So that is location covered in the next blog we i will look at where at baits i use on the canal and preparing your ground bait.
Pike Season Review Goes Live
Finally before we get into the meat and potatoes of this update this week the content of the "First Pike Season" went live. This page documents the whole pike season through all the months of autumn and Winter. I have tried to explain the journey as i saw it and the lessons i learnt along the way. It was a season where there was certainly more highs than lows and in reflection it will be a season i will never forget. What an adventure it was as fish from 2lb to nearly 22lb made an appearance. A link to the page is at the top of the blog or can be found on the following link.
My First Pike Season
Please take a second the read the blog as it did take me some time to put it together and feel free to share it on your pages.
on with the Fishing..
Morning Session on Curlston Mere...
With a day booked off work and no commitments till the afternoon i decided to give the canal a rest and head off to a little slice of fishing heaven called Curlston mere. Its a old pond situated on farmers land that we have been aloud to fish for a number of years after my uncle did some work on his farm. The pond is proper old school pond fishing and it contains a decent number of silvers as well as some really old looking wild carp that when you get on the bank are like bars of buttery gold.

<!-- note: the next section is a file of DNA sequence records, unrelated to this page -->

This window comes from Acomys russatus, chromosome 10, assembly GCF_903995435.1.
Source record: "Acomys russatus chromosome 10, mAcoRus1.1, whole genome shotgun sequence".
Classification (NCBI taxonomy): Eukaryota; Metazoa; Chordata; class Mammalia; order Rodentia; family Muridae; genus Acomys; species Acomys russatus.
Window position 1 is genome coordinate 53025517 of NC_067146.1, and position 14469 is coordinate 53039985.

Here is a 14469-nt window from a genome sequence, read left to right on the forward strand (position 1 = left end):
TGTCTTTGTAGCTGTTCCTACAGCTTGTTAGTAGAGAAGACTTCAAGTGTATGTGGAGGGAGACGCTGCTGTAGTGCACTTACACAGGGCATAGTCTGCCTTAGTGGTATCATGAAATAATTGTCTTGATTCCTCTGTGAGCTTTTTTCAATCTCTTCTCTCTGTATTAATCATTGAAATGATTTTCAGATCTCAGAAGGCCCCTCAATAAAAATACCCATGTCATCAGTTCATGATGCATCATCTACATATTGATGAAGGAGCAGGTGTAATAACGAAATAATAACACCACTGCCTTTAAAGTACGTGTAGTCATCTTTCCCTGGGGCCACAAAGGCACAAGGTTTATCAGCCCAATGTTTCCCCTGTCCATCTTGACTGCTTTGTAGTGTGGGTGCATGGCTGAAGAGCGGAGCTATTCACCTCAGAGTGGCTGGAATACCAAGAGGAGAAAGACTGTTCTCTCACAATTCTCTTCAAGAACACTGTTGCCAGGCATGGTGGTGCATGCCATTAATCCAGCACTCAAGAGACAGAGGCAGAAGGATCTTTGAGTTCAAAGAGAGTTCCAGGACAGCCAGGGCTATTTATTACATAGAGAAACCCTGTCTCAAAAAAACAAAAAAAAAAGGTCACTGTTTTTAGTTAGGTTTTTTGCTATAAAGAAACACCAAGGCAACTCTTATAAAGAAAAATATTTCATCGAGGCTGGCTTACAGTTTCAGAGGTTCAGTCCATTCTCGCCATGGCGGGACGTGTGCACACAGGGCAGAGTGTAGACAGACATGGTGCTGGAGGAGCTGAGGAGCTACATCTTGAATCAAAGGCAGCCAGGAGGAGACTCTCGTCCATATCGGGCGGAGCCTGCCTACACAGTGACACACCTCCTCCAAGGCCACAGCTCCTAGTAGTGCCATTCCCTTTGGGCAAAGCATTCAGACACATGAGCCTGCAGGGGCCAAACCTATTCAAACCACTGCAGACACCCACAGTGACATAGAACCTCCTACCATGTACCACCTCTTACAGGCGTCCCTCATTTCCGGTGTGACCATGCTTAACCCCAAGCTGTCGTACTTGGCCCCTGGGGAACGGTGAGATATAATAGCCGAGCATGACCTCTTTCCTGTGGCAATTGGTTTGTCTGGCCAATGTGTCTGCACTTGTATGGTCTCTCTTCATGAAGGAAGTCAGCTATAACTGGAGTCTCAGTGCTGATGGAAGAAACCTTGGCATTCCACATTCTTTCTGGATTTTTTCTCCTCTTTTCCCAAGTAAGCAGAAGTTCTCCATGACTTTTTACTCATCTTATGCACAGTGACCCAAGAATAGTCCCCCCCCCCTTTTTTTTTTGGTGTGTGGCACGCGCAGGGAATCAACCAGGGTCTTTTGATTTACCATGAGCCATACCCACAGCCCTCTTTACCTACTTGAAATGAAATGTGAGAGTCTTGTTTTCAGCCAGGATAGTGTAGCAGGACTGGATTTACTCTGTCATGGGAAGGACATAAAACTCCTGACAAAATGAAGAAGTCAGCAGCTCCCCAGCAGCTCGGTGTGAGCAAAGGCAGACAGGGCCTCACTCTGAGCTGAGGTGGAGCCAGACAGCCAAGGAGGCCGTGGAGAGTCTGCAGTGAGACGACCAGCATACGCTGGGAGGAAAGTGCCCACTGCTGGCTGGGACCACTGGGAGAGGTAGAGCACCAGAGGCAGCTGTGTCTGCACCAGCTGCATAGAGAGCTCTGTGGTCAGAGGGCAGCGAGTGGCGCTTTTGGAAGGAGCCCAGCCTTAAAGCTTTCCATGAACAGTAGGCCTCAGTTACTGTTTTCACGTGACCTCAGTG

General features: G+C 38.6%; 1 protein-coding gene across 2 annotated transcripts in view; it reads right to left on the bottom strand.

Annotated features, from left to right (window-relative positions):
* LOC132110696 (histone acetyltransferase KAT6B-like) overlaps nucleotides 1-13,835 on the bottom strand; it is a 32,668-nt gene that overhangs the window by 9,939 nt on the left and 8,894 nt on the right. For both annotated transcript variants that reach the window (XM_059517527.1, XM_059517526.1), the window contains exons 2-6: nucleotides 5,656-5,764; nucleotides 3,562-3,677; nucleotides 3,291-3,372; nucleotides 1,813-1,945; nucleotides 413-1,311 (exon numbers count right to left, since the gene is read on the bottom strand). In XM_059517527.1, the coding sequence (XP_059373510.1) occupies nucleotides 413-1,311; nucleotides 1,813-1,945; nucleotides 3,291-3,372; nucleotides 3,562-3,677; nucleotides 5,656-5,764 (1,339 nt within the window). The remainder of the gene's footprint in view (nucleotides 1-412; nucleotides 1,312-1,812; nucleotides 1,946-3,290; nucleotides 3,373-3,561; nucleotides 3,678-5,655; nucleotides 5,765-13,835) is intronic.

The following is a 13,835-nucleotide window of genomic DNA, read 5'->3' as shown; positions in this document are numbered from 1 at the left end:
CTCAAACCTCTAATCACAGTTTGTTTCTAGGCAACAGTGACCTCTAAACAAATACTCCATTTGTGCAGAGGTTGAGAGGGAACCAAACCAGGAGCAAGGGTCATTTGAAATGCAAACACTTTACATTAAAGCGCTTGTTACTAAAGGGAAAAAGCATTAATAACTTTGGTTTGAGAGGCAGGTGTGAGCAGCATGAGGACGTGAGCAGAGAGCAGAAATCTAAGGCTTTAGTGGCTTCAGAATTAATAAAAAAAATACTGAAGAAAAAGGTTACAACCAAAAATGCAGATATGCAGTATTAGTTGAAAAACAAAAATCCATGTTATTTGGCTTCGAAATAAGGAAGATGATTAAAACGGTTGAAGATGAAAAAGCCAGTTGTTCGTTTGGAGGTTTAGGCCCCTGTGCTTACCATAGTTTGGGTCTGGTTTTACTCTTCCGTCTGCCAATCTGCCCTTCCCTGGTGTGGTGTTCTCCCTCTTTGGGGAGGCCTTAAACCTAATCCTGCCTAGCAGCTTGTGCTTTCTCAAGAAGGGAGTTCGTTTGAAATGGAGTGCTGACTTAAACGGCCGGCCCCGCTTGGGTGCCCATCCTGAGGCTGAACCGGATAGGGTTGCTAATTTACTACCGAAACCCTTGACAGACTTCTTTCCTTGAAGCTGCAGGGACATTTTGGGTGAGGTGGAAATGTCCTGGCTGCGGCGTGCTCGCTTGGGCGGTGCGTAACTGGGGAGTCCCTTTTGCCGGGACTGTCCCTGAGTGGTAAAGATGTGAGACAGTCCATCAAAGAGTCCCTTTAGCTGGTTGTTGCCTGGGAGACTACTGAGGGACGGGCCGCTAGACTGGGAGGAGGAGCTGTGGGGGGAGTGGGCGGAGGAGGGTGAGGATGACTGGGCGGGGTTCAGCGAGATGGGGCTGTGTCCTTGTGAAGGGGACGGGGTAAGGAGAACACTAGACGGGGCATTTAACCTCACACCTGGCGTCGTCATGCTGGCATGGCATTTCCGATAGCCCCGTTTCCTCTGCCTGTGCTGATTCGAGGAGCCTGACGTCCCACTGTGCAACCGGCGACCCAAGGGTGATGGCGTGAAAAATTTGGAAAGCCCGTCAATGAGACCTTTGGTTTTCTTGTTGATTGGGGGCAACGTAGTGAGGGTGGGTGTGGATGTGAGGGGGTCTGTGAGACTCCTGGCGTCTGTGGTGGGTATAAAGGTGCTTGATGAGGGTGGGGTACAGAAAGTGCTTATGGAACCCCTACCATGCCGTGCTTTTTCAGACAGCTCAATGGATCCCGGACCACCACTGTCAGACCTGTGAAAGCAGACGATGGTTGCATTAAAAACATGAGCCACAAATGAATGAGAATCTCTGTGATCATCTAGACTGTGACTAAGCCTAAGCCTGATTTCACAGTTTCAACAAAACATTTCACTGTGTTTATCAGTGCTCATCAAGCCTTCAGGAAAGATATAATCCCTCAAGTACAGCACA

On a recent trip in early Jan i think it was myself and my uncle has a surprise capture of a very nice perch, we should not have been so surprised as the amount of roach fry in this venue is more than enough for such a predator to grown to a nice size. My plan for the session was simply to fish maggot in the margin while feeding up a 11 metre line hoping to latch onto some of the big roach i knew can show on this venue.
Feeding pinkie on my inside line i was soon getting regular bites and plenty of activity to suggest a few fish in the swim. The main of the fish where only small roach like the one below.
The swim was ticking over nicely with the odd small perch also starting to show and then like a light switch going off the swim died. I moved over to the far line and picked up the odd fish on the drop but holding out 11 metres of pole is never fun when your not getting a bite so it was back onto the near line. Not a knock for a good half hour not even a knock and i was on the verge of calling it a day and heading home to get ready for the jobs i had planned when the float shot under and instantly blue hydro elastic was oozing from the top of the pole.